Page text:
I hated "Kill Bill". Damn well I did. For a long while I didn't understand what was the big deal about him, why he was so acclaimed and popular, why people were so crazy about his pornography of violence. I checked out "Pulp fiction" once and stopped after the "what" scene. Afterwards for a long while I kept a certain distance from his films altogether and retained my prejudice.
Luckily enough, in spite of that prejudice my mind's open enough. I like the 1st half of "Django unchained" and fell head over heels in love with the soundtracks (some of the songs, by the way, are in my stupidphone).
I like "Inglourious basterds".
And now "Pulp fiction" (surprise!).
It may be early now to declare him to be a favourite, but at this point it is understandable to me why he's 1 of the most acclaimed directors of his generation in particular, and 1 of the best of all time in general.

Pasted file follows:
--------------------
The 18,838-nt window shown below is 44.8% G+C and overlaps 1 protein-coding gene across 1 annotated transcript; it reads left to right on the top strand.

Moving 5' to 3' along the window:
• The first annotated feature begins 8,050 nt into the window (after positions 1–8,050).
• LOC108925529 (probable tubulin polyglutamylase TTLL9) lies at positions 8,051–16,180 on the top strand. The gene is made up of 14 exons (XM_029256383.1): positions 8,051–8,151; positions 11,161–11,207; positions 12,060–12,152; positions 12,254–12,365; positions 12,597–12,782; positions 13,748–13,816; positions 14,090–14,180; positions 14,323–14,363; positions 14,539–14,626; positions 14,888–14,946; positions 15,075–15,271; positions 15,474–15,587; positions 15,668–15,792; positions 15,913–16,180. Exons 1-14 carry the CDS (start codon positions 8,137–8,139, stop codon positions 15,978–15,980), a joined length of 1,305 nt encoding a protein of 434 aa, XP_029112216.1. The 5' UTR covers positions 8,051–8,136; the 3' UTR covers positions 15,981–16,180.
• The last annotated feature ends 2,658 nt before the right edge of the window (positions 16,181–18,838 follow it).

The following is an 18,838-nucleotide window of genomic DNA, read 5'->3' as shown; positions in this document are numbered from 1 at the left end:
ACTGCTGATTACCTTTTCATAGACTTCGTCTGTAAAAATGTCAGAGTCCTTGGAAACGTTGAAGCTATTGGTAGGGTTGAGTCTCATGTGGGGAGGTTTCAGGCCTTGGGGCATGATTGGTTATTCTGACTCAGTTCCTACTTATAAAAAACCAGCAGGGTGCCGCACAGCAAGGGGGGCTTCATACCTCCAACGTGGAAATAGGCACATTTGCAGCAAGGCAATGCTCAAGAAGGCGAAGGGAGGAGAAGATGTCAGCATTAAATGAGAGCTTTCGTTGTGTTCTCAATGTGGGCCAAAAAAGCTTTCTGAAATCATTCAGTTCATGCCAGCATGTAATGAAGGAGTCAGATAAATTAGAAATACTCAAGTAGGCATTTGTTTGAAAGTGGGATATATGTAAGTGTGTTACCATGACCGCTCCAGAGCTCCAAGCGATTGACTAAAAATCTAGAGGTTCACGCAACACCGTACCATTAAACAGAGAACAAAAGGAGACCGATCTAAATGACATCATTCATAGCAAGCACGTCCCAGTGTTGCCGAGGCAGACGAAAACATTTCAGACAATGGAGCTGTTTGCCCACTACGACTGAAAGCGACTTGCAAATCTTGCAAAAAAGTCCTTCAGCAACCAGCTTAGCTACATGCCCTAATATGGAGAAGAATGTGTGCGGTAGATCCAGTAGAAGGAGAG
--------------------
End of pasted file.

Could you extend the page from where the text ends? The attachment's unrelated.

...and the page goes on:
1/ Good cinematography and camera angles.
2/ His films are very stylised and I love that. As well as the use of primary/ strong colours (both because it reminds me of Stanley Kubrick and because I like vibrant colours myself).
3/ Great music. Particularly in "Django unchained".
4/ Unforgettable, iconic scenes.
5/ He's a true auteur. I mean, it's 1 thing that he writes the screenplays of his own films, but he has his own style, a very strong and distinct and recognisable style.
(You must be wondering why these days I repeat the word "auteur" all the time. It's because of my course "Fiction and film". We read Truffaut's essay on the auteur theory and talked about it a few times, and then with such ideas in mind I watched several films by Stanley Kubrick, which gave me even a stronger understanding of the word "auteur" and which changed or at least affected my view on directors. Now whenever I examine a director, I immediately ask myself whether he can be called an auteur).
6/ Brilliant dialogue. Especially in "Pulp fiction" and "Inglourious basterds".
7/ Interesting and memorable characters: Vincent Vega and Mia Wallace and Jules Winnfield in "Pulp fiction", Hans Landa and Aldo Raine and Major Hellstrom in "Inglourious basterds", Dr. King Schultz and Calvin J. Candie and Stephen in "Django unchained", etc.
And of course there are more reasons. I bet some people can write essays about Quentin Tarantino. I'm not going to. But you've got the idea.
Will talk more about this guy later.